Decades of conflict have had vast arrays of catastrophic effects on humanitarian and economic stability of Northern Uganda (NU). These problems range from countless loss of lives, abduction of children for child-soldiers and sex slaves for Lord Resistant Army (LRA), collapse of local economy, dilapidation of civil infrastructure, loss of property (livestock and homes), breakdown of healthcare and education facilities, loss of cultural structure and norms, loss of skills among youth and dependency on hand-outs from international donor organisations. Moreover, the squalid Internal Displaced Person (IDP) camps were breeding grounds for diseases, rapist, pedophiles, and abductors that caused the death of over 1,500 people weekly resulting into thousands of orphans. For more than two decades, they waited for the war to end, meanwhile, their villages, crops, and livestock were destroyed and or looted.

In 2008, the Uganda government released Acholi people from the camps to go home. The camps were homes for Acholi people for more than 20 years where they were provided with outdated food, expired medications, and poorly resourced education. After 20 years in camps, most people forgot to work and to engage in economic development. When Acholi people returned to their land, they had no food, no animals, no schools, no hospitals, and worse no homes to go back to. They also brought back something even more insidious: a disease that began attacking thousands of children between the ages of 5-15 years old, known as Nodding Syndrome (NS).

Nodding Syndrome is a debilitating medical condition that affects cognitive ability, causes cerebral palsy, decreased physical ability with no emotional and or social ability to interact.

There is some anecdotal evidence purporting that chemical weapons might have been used during the conflict in an attempt to eradicate Acholi people from NU. However, research indicates ingestion and exposure to toxins and toxicants in food provided in the IDPC might be responsible for the spread of NS in NU. Presently, a large proportion of children are born healthy but when they turn 5 years old, they develop NS disease. There is no current research output underpinning the actual cause of NS and no clear record of the number of children affected.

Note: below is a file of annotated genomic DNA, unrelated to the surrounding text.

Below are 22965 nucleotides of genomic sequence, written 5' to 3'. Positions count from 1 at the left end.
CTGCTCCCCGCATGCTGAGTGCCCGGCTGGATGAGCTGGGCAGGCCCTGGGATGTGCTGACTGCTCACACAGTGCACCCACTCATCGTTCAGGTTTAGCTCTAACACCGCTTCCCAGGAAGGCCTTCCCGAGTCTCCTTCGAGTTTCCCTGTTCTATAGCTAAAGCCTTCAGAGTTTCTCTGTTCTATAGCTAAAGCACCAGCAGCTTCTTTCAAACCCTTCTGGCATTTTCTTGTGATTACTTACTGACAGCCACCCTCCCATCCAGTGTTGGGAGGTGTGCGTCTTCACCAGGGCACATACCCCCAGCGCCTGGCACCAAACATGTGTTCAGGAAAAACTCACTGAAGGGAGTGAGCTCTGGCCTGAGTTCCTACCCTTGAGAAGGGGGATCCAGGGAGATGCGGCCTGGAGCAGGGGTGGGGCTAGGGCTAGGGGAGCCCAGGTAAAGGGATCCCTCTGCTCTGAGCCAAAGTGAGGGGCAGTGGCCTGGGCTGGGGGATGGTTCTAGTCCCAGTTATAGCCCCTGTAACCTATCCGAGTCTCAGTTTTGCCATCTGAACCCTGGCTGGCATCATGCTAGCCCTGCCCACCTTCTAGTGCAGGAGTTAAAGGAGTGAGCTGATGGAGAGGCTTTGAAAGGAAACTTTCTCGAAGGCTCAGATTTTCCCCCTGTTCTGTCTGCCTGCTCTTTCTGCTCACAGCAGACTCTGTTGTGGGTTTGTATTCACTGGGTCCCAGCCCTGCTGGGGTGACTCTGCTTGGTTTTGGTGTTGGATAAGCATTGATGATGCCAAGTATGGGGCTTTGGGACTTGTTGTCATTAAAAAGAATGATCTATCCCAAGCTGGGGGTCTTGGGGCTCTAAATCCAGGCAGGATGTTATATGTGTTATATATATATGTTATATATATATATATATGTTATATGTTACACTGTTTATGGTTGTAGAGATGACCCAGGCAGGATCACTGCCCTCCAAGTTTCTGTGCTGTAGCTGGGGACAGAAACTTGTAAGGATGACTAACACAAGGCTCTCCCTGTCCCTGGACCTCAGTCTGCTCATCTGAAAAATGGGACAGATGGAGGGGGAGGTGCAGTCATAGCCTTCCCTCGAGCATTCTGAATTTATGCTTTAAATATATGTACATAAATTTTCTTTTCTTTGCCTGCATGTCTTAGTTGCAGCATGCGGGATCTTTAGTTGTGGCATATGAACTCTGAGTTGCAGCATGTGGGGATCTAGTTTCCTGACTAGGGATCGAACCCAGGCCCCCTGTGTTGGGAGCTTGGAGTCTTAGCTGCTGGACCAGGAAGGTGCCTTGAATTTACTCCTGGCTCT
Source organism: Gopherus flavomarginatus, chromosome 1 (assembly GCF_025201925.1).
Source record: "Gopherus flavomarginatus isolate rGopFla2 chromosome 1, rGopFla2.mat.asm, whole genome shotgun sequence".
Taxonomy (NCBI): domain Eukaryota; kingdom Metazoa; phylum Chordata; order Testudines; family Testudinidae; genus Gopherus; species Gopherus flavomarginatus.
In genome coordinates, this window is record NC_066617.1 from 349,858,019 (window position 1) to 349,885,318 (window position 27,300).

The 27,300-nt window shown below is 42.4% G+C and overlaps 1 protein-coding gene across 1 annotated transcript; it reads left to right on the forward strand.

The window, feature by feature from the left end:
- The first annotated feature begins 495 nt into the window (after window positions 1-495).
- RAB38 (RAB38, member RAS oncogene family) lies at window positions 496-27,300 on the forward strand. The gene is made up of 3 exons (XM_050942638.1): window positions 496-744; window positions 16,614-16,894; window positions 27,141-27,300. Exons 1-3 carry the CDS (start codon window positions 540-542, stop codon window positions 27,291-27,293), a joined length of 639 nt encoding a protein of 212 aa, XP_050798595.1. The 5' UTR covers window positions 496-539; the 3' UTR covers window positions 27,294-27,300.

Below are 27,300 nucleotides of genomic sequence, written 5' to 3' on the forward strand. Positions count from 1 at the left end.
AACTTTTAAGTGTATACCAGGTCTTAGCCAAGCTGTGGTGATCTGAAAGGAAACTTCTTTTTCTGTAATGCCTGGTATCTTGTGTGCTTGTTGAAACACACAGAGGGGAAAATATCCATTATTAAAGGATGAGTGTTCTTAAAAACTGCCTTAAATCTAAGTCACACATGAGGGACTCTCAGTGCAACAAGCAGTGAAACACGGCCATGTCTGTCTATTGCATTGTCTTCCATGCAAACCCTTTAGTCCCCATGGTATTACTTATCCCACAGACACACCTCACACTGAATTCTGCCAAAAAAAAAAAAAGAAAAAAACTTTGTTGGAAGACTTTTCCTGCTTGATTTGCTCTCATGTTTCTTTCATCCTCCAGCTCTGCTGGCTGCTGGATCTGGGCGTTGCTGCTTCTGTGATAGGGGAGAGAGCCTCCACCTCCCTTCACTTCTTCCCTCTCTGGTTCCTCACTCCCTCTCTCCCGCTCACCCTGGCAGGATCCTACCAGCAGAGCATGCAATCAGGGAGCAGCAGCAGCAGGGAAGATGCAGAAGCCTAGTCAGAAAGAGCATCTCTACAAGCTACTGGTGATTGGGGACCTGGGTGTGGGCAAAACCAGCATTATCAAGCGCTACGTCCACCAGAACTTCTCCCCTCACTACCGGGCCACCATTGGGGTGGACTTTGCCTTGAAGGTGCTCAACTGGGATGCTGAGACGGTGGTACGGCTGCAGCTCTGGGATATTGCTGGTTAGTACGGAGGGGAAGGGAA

Nodding Syndrome (NS) is largely unknown around the world. Majority of people especially outside of Uganda have never heard of NS and are unaware of its devastating consequences to the victims. Nodding Syndrome causes children to waste away, be tied to trees to prevent wandering which often leads to accidental death (refer to appendix). This is because there are no safe places of care for the victims. As a result, parents frequently tie their children to trees or posts for their own safety to keep them from wandering off into dangerous places. The victims of NS require 24 hours care in order to meet their needs and prevent occurrence of fatal accidents. Most days they suffer from seizures lasting up to 3 days spreading over 2 months. During seizures, they cannot control their body movement and are prone to wandering off where they can accidentally fall into open fires or drown in bodies of water causing disfigurement or even death. Northern Uganda is prone to wildfires and flush flooding, which are harmful to the victims of NS. Each episode of seizures attenuates the victim’s mental capacity. Over the course of time, many children develop severe growth retardation; a child who is 12 or 13 years of age has the appearance of a 5-year-old. Children lose control of their bodies and are no longer able to perform basic acts of bathing, feeding and or dressing, and eventually regress to child-like stage of development.

Most victims of NS require full time care, and this leads to parents ceasing work or farming. The parents are always on the guard for episodes of seizures. Consequently, they are unable to attend to their farm due to the burden of care. Meaning, they have no food all year round and are always begging for food. The families affected are not able to engage in economic activities due to the caring responsibility. As a result, most parents neglect their children by locking them up in their mud huts and leaving their children to die of starvation. As there are no community care for the victims, most grandparents take over the caring responsibility but they too scum to the difficulty of providing 24 hours care with limited resources and food.

Research indicates that the only way to manage and treat these children is by meeting their basic needs (Lancet, 2016). Project implemented by an American organisation Hope for Human indicates that providing nutritious diet rich in vitamins B triggered significant weight gain and reduced seizures in the victims of NS. Furthermore, the victims who attended Hope for Human special school were able to learn and be included in the main education system. However, Hope for Human shut down the organisation due to lack of funding, and the children were released back to their villages into their poor living environment, and most succumbed to death. Those who survived, have no capacity to live independently and still require 24 hours support. Furthermore, the victims are not able to participate in economic development or achieve education qualifications. Besides, the local schools do not have the capacity, resources, and expertise to provide services appropriate for NS sufferers.

In summary, NS kills many of its victims prematurely. Death often appears to be a result of accidents such as drowning, falling into open fire, starvation, and seizures in the late stages of the disease, which can be avoided by provision of proper health care services.